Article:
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Concentration of CO2 in the Atmosphere

Carbon Cashback Coalition in New Hampshire

George Harvey

We live in distressing times. It is bad enough that there are over a hundred wildfires in Australia, and one of them is a good deal bigger than Delaware, but climate change is clearly hitting the United States, with droughts, floods, and wildfires of our own. Climate activists have been trying to address the problem, but some people in government seem bent on making it worse for the short-term benefits of their friends.

In New Hampshire, the Carbon Cashback Coalition is offering us some hope, as it has a realistic chance of making changes in that state’s dependence on fossil fuels. The approach is unique, because it makes fairness for all the top priority.

Nearly 100% of scientists say we are in trouble with climate change. (A MSNBC survey was only able to find four out of nearly 70,000 recently published climate and weather scientists who disagreed.) We have also heard economists say that the most effective and fair way to reduce carbon emissions would be to make the emitters pay. But there is one big problem with that approach. It has always been taken to mean we need a tax, and people do not like taxes.

The Carbon Cashback Coalition’s approach is really simple. What it entails is that a price is added to all fossil fuels, but 100% of that price is distributed evenly to state residents. It can hardly be called a tax. It is really more like a small payment for a state lottery that always pays off for everyone equally.

The implication is an increase of one cent for each pound of CO₂ that burning a fuel will release. That implies an increase for the price of gasoline of about 18¢ per gallon – an increase of 1¢ per mile for some gas-guzzlers. That cost could be considerably lower than what people might pay for a single, unwise political assassination in the Middle East.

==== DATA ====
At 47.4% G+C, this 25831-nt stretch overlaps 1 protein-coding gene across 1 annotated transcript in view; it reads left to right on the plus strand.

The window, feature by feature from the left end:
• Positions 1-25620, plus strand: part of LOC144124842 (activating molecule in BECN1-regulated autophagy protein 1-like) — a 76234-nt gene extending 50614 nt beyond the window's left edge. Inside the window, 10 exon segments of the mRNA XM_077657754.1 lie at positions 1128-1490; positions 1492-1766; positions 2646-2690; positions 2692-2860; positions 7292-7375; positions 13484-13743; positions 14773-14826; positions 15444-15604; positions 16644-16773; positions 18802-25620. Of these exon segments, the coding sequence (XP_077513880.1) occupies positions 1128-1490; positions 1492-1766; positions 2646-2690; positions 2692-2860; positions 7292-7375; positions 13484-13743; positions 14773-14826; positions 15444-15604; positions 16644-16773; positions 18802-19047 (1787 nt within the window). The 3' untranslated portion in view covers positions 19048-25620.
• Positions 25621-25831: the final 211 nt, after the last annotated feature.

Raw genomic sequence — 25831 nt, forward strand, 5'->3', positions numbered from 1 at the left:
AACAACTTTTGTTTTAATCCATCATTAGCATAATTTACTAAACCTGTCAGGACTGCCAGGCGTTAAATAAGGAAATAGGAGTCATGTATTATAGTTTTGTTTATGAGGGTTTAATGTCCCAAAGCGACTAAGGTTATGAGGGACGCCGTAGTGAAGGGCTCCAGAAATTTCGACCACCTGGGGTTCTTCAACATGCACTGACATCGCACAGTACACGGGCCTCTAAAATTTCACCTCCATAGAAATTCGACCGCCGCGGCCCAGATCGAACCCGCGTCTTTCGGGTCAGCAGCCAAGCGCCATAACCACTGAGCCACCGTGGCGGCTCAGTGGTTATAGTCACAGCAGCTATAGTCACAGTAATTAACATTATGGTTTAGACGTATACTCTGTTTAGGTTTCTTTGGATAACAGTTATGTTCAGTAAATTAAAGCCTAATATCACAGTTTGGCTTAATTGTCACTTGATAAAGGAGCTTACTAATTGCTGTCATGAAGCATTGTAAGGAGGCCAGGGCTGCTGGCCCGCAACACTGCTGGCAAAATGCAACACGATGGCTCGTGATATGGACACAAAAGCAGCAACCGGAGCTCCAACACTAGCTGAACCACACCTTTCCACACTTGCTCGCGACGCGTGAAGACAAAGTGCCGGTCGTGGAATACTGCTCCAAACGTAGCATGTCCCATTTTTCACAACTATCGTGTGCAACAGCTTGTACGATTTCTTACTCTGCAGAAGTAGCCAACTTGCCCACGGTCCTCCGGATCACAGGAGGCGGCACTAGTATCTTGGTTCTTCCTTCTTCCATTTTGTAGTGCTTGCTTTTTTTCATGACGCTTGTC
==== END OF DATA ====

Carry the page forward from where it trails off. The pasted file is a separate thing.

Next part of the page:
It’s important that the amount of money gathered in would be equal to the amount sent back to residents. Those people who are the most wasteful would pay the most. Those people who are at low income would benefit the most, in terms of a percentage of their income. Representative Ken Wells of Andover told us that he believes the majority of people, about 60%, would come out ahead financially. For people who are very short of cash, Wells said there is an amendment to the bill that would allow them to be paid monthly.

The New Hampshire H.B.735 would implement carbon cashback, with 100% of the increased fuel costs going back to residents. Those pushing for the bill are looking for supporters who can educate local people, get signatures for petitions, and do other advocacy work.

We should be absolutely clear on this. The people who will pay most are the people who emit the most CO₂. But everyone would get a check each year, distributing equally everything taken in.

Wells suggested a website for those who are interested in learning more: carboncashback.org.

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